A few months ago, I met with some writers at a coffee shop. Most were participating in the National Novel Writing Month competition. Every one of them had their laptop in front of them. They type, type, typed away, before, during, and after the meeting, while my dinosaurian hand grasped a ballpoint.

Keeping notes in the 21st CenturyI own a laptop, and had tried to make the switch several times, hoping to save time by inputting directly into my computer. But for some reason, I always went back to my old way: writing the base story with pen on paper, then typing it in later. I didn’t know why it worked better; I just thought it was because I was a terrible typist. But recently, I found the difference aptly described in Susan Bell’s book: The Artful Edit.

Susan discusses Judith Freeman’s experiment in handwriting her novel Red Water. In the past, typing directly into her computer had made the writing process choppy.

Judith Freeman:

“When writing longhand, the brain and the hand are connected. Once you let an idea unfold, you keep unfolding it. Ink flows, ideas flow with it. When writing longhand, I am not tempted to constantly go back, scroll up, stop and reread. When you type, especially into a computer, you don’t give your imagination the chance to really follow things through.”

Susan Bell expands on the idea:

“Clean and professional looking, the typed page can induce the illusion that the sentences on it are finished and ready to be inspected. It is impossible to make that mistake with a hand scrawled note.”

In the same book, Tracy Kidder discusses this concept with respect to editing:

“One of my gripes about the computer is that it encourages a kind of editing that I don’t think is very useful. That is, you can move stuff around endlessly. I did a little editing for the late lamented New England Monthly. One writer was writing a piece that we really needed and all he kept doing was taking the same bankrupt paragraphs and moving them around.”

Amen! Exactly the same thing happens to me when I attempt to edit “tough spots” in my book. I stare at the screen, cut and paste, move it back again, switch words, but get nowhere until my eyes go buggy staring at letters on the screen. At this point, I’ve learned to turn off the computer, calm down, take a break, then go sit somewhere in a nice coffee shop, with nothing in front of me except a pen and a blank piece of paper. It’s only then that I can start from scratch and write something fresh that can solve the problem I’ve been stuck on. It takes time, but it always works.

So my intention is not to argue that you should come back and join me in the Stone Age, but only to consider handwriting as another option, especially if you reach a tough spot in your work that has you stumped.

Good luck.

Rob Quehl lives in Kitchener and is currently working on two novels

You May Be a Writer If…

girl with pencil on lip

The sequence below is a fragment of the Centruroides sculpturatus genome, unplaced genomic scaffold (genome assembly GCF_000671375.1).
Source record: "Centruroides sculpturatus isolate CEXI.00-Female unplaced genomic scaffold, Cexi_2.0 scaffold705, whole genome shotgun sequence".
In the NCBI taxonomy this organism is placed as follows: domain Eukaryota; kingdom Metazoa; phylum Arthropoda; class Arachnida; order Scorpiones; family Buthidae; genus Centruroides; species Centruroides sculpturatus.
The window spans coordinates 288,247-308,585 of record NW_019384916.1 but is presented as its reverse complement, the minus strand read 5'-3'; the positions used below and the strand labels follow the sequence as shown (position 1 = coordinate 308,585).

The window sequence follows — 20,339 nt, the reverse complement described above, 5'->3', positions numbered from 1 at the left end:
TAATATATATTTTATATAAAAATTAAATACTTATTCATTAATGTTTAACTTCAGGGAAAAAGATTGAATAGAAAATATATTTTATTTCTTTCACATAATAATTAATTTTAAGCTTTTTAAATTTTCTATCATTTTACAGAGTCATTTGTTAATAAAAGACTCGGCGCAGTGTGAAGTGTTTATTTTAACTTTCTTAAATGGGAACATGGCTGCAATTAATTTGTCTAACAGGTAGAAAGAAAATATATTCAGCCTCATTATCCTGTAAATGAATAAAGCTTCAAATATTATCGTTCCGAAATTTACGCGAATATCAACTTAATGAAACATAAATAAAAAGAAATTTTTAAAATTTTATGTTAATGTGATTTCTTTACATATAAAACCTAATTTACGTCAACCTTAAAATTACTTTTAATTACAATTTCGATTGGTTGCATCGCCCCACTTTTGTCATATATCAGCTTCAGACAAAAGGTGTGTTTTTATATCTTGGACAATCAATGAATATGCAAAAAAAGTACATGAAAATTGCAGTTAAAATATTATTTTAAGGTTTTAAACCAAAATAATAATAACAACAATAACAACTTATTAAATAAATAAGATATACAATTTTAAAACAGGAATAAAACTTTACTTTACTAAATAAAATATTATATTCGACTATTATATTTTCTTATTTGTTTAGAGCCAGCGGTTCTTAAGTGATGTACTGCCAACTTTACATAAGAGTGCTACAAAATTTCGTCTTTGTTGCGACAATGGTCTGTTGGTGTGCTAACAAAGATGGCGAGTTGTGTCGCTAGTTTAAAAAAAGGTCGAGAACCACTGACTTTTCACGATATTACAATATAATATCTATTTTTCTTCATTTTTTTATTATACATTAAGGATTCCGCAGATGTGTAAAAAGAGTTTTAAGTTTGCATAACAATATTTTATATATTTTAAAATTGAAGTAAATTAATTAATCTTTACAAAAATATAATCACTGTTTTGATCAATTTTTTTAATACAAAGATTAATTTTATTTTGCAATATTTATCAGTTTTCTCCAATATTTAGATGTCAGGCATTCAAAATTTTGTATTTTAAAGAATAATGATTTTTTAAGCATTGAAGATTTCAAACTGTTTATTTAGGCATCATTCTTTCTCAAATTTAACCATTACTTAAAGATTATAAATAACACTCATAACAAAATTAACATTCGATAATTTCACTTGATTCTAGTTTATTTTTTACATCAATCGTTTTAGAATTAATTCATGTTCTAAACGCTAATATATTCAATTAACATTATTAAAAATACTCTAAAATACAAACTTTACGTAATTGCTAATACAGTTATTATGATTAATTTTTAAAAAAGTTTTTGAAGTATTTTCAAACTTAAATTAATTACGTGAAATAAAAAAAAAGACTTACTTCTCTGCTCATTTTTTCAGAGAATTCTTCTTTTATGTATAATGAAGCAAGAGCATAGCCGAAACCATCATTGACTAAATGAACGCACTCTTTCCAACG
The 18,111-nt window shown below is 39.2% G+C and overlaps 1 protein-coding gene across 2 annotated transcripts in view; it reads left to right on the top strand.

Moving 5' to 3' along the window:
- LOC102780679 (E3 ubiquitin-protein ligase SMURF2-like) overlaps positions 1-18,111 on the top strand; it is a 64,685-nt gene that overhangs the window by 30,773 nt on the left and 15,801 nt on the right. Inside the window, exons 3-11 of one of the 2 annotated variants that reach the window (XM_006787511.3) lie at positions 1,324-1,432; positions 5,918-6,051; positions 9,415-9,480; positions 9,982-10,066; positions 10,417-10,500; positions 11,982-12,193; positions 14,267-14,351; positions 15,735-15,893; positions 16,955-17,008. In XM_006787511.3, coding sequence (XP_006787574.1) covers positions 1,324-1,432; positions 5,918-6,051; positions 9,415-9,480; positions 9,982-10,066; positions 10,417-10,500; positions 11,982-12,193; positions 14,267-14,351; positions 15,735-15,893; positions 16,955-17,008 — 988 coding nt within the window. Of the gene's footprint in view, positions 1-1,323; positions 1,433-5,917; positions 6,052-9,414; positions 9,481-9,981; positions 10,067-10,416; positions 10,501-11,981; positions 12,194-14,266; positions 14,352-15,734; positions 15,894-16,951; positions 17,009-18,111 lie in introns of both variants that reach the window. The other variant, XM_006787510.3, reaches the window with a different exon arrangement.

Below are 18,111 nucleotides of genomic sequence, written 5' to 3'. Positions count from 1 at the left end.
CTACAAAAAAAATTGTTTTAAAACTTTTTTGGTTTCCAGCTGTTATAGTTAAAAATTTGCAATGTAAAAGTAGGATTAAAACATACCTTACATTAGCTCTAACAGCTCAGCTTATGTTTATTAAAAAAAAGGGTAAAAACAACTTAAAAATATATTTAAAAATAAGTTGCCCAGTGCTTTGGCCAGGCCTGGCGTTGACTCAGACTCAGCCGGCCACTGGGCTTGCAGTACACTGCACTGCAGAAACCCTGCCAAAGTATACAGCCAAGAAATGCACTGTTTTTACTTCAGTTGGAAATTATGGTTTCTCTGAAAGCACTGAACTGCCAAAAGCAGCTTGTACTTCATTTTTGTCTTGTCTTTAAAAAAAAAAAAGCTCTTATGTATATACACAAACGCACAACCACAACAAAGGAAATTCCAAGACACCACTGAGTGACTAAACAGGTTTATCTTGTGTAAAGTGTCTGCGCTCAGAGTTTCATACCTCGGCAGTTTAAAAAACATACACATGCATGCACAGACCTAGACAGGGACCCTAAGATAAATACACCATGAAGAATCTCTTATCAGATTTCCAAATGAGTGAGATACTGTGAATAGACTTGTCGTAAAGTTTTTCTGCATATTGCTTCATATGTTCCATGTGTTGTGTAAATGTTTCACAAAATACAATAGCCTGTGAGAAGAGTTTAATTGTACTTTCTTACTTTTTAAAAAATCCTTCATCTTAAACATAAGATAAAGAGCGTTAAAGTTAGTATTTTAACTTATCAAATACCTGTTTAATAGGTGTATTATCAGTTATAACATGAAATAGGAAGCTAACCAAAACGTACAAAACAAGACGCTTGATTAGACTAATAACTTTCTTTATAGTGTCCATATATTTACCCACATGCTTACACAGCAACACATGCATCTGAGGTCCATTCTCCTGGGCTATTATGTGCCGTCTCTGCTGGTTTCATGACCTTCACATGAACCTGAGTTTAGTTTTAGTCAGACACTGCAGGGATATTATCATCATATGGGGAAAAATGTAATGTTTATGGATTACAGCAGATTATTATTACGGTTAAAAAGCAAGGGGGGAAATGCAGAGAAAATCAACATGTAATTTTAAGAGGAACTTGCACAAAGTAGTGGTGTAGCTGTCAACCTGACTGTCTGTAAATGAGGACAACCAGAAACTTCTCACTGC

photo by Ambro on

by Becky Alexander

You May Be  a Writer If…

  1. You sit up in bed from a sound sleep, grab the pen and notepad on your night table, and scribble down the brilliant thought that woke you up.
  2. If, having completed #1 above, you wake up in the morning, grab your notepad and read, “Bish that fidnit schiddle ploop,” which is absolute proof that our brains form thoughts before they transpose them to ‘word’ (pun intended).
  3. You have stacks of finely bound journals in your office.
  4. You continue to scribble on cheap yellow legal pads, and not those finely bound journals as they are’ too good to use’. You are saving them for something special…like what, your obituary?
  5. You are suddenly struck by inspiration, and need to write immediately.
  6. You find yourself driving in heavy traffic, searching frantically for a scrap of paper somewhere in your car, because inspiration has suddenly hit. Watch out for that tree.
  7. You own one of those spiffy little hand recorders, so you can record your inspiration while you drive.
  8. You keep saying to yourself, “I must buy one of those spiffy pocket recorders some time. And WHERE is that danged gas receipt?”
  9. You talk to yourself.
  10. When you are talking to yourself, you change voices, to the amazement of any family member who may walk in and find you delving into such pleasure. 

Becky Alexander is a Cambridge writer. Her work has been published in five countries, and has won hundreds of awards. She runs Craigleigh Press with her husband Dave Allen.


by Lee Anne Johnston

Image by kongsky |

Sometimes I think we writers take ourselves a little too seriously. I am a writer. I have much to say. I have much to say about the sad, inequitable state of the world. I know what I’m talking about, as I write murder mysteries.

While pondering about what to write for this blog, thinking of what might be helpful to other writers, I thought of my favourite moments in the Cambridge Writers Collective. You know what? They are the silly moments.

One writer almost never takes himself seriously, and his work is incredibly intricate and poised. Another acclaimed writer shared a short story last week that had me in stitches. I laughed like a goof. The power of words extends to pure pleasure and this is a good thing.